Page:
Historical mention Editorial
Stabroek News
August 25, 2002

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There is a Guyanese version of the old saw, ‘All work and no play makes Jack a dull boy,’ to wit, ‘All politics and no culture makes Guyana a dull place.’ It might be added that it also makes it a frustrating place, a tension-filled place, an historical place, an unaesthetic place and an uninspiring place, among several other possibilities. One hundred years from now who will want to remember the various party spokesmen and their dreary pronouncements? Who will care what the PPP said about the PNC or vice versa? Who will give a crapaud’s croak about the casuistic obsessions of (what are now) the two leading parties in the nation? If posterity plays out true to form, all the carping and cant will mercifully be swept away by the neap tides of history.

But if our descendants will be unconcerned about the political diatribe, and will have forgotten the names of most of the protagonists, they will certainly be concerned about the cultural inheritance which has been passed down to them. And they will be particularly concerned if some aspect of a cultural inheritance which should have been passed down to them, has not been. The destroyers of monuments get their names in the history books every bit as much as the architects and builders of what in due course becomes the material heritage.

And the opprobrium stays down the generations. Take the Catholic Cathedral, for example, which was consumed by fire in 1913. The story of why it burnt has been told for almost a century, and the carelessness of the hapless worker who took his coalpot into the tower will never be forgotten.

As we reported in this newspaper a few weeks ago, the decorated (partly) plaster ceiling of the Parliament chamber is under threat. Designed by Cesar Castellani and erected, no doubt, with considerable input from local artisans, it is to come down because the beams to which it is attached are rotten. It would appear that the Parliament Office is of the view that local skills exist to remove it and then replace it. Most people in this country have probably never seen the ceiling in question, but those who saw a colour photograph of it in our edition of July 21 (page 16), will recognize that there is a distinct possibility that the skills required to undertake all the aspects of a job of this kind - more particularly as it relates to the plasterwork - do not reside locally.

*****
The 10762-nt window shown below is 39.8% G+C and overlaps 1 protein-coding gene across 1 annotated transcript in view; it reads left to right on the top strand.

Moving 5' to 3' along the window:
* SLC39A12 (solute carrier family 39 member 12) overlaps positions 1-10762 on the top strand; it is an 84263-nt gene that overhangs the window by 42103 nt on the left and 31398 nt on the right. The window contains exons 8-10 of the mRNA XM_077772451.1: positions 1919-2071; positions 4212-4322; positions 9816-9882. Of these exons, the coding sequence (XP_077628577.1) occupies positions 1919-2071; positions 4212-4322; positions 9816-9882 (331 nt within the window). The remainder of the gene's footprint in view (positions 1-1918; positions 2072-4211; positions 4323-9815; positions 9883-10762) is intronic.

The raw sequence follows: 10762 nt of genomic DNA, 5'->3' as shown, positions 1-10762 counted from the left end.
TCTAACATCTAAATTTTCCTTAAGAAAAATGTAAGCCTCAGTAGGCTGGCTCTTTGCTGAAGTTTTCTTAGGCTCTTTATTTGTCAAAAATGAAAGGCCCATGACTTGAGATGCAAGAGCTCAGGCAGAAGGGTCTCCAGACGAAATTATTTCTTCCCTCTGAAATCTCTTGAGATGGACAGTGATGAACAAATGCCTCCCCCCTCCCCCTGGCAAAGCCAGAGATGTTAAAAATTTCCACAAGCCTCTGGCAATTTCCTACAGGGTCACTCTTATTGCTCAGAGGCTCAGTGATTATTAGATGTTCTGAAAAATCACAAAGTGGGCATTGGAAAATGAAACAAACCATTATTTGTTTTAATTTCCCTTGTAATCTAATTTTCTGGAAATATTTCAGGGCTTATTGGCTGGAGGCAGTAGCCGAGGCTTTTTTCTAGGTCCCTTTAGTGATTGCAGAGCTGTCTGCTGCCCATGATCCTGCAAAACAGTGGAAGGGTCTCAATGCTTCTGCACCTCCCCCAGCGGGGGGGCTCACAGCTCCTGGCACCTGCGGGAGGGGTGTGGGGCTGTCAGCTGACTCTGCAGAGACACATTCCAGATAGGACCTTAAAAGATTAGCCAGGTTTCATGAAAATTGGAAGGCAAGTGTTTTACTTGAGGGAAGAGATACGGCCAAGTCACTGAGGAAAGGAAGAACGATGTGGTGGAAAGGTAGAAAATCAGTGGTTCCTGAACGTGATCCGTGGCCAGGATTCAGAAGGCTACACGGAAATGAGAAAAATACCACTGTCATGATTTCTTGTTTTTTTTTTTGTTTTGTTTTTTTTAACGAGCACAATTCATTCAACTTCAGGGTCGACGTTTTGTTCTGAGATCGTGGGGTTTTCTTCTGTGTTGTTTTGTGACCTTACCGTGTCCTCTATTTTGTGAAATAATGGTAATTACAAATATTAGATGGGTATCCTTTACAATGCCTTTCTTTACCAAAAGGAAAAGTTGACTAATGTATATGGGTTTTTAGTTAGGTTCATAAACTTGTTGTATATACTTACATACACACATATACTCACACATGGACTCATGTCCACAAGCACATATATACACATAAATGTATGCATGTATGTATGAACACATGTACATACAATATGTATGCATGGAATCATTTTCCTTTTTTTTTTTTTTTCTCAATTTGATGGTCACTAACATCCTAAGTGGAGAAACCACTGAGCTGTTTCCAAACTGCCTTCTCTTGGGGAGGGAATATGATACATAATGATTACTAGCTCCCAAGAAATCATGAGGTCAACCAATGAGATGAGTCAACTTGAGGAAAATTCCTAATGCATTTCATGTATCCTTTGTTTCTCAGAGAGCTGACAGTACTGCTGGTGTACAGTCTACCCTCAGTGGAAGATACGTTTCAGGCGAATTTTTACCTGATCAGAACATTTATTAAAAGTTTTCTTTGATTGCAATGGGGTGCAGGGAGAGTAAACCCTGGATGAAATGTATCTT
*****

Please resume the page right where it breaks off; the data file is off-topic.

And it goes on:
Before anything is done to the ceiling, the Parliament Office needs expert advice both on the composition of the plaster, what is involved in its removal, the kinds of skills which would be required to replace it – and, it must be said, restore it, since it has been repaired in the past with varying degrees of skill - and the likely costs involved.

We understand that the contract for the project has already been awarded, and that the work is about to commence. Surely, however, that is premature in the absence of a forensic study of the plaster, at least. (The replacement of the wooden portions, one would imagine, is not a problem.)

Is it beyond all human imagination to think that culturally sensitive Members of Parliament from all sides of the house could come together on this single issue? Could not a group of MPs representing each of the Parliamentary parties write the Parliament Office expressing concerns about the preservation of a ceiling under whose flourishes they have debated for so many decades? Could they not just forget the politics in this lone instance, and ask for a moratorium on the execution of the contract until expert technical advice has been sought on the matter of the plasterwork? Perhaps it will be found that the contract specifications are adequate; but then again, perhaps not. The point is, at this stage we simply do not know.

With matters of this kind it is better to be cautious and ensure that all potentially relevant information has been obtained, than storm ahead blindly and risk permanently damaging the ceiling and securing the wrong kind of mention in the history books of the future.